Hello, I’m Jane Pfieffer, president and founder of Fieldtrip. Fieldtrip is a branding and marketing firm that helps nonprofits and purpose driven organizations close the gap between where they are today and the potential of what they mean to do tomorrow and in the future with their mission. We do that in a couple of different ways. Executive leaders typically come to us for one of three reasons. One is that the need for what they do has never been more in demand and more relevant, but finding the resources and the revenue to fund the mission has never been more difficult. The second reason is there’s a gap in understanding. There’s a gap between the beneficiaries, the people that they help and what they need and why they need it and and how to provide that support in a human centered way. And then there is the gap between the people who might have the time, money or resources to support the mission but simply don’t understand why this group is in the position that they are. And there’s a lack of understanding or empathy or compassion that is the result of a lack of connection. And then finally, nonprofit leaders are tired of being the best kept secret, and that is no way to live. Yes, there is a bit of humility that comes along with leading a nonprofit in the mission, but being silent and not having a presence and receiving credit for the work you’re doing makes everything harder. When we close those issues, we multiply missions and I don’t know if that sounds like any of the issues that you’re facing, but if they do sound familiar, you’re in the right place.
Today we’re going to talk about how to have a visibility cloak, not the invisibility cloak, but how to think about the way you get recognition in a way that’s consistent with the way you lead your mission. I worked with a nonprofit yesterday in an intensive workshop. It was great. We had a large group of leaders, both top and mid-level leaders, all very passionate about the work that they do and really well aligned. It was great to see. And we talked about the service lines that they have. They have 8 to 10 different service lines and they have 15 or more audiences, which is a lot. It gets complex really quickly. But at the end of the day, what we distilled is really there’s two service lines and two audiences.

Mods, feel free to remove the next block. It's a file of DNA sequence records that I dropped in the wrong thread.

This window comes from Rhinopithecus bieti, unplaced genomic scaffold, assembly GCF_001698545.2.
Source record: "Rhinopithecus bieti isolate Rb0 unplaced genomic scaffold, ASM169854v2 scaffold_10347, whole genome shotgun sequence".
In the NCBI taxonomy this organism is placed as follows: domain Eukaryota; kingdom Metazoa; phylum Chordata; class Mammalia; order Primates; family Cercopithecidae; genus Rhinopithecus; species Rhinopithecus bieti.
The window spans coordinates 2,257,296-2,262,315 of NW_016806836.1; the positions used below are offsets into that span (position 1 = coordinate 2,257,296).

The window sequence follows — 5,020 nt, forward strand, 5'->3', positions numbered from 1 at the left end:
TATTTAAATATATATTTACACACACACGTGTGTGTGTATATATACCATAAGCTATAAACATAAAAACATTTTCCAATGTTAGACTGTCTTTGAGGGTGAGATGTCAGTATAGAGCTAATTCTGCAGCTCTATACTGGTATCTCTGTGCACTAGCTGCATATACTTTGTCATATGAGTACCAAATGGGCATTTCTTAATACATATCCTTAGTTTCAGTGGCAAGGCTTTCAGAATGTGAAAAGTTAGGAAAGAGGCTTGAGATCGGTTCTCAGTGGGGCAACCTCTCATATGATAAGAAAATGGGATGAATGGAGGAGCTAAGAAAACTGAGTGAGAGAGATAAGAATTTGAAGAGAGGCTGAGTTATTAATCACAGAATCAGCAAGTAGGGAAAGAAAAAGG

There are two service lines. One lives here and one lives here, and they’re connected and we could probably argue that they overlap, but one is where we give support. The first one is our mission. This one is our reason for being. And to be clear, we’re going to give support to others. Our other service line is the support we get from others. This is an oversimplification, and from an operational standpoint, this isn’t enough. But when you think about branding and marketing as the hero that you need to really change the course of your organization, we have to take away the complexity to really understand it. There are people in this community, whether it’s professional training or working with the unhoused, they come to you for support for help, for direction, a number of reasons. And in the other side of our business, we are going out and we’re asking others for support, whether it’s federal and state funding or foundations or individual donors or corporate partners or other nonprofit partners. We’re asking for them to support us in a number of ways. What can happen is that our reputation, our image, can be broken or at least confusing. And that’s really the case. What we identified yesterday, because we look at things from the inside out and because we’re on the inside, we can make sense of it.
This is what we do every day. But the name Fieldtrip, what our agency is based on, is that really you have to always keep the outside in perspective. That’s our role, is to make sure we’re always thinking about how we’re perceived and understood by outside audiences. In this case, that’s really damaging is this friction, because this audience knows you as one thing, but they might not understand the complexity of what you do. The multiple programs and services that it takes to really make everything happen. And this audience may know you as something completely different. It may be only one program that they’re really coming to you for. And over here you have all these funding mechanisms, you have a gala, you have a newsletter, you have tours, you have special events, and it’s kind of a stage setting. And over here maybe you’re known for something more simple. What marketing, and specifically your brand does is coalesces both of these service offerings and audiences under one image, one brand that’s very simple, that’s very strong. It’s strong because of its simplicity, and it brings everything together so that there’s more connection between your different audiences and between your different service groups. That’s the first step in making sure that you get the credit that you deserve and that you’re not the best kept secret. You have to look at the entity and ensure that you’re understood and seen consistently from every audience. If each audience sees and has a different story for who you are and what you do, then there’s friction and your work is a lot harder. If that sounds interesting, I’d love to have a conversation. Understand your business lines, how they relate to each other and the different audiences, and see if we can help move this into a more simple pattern.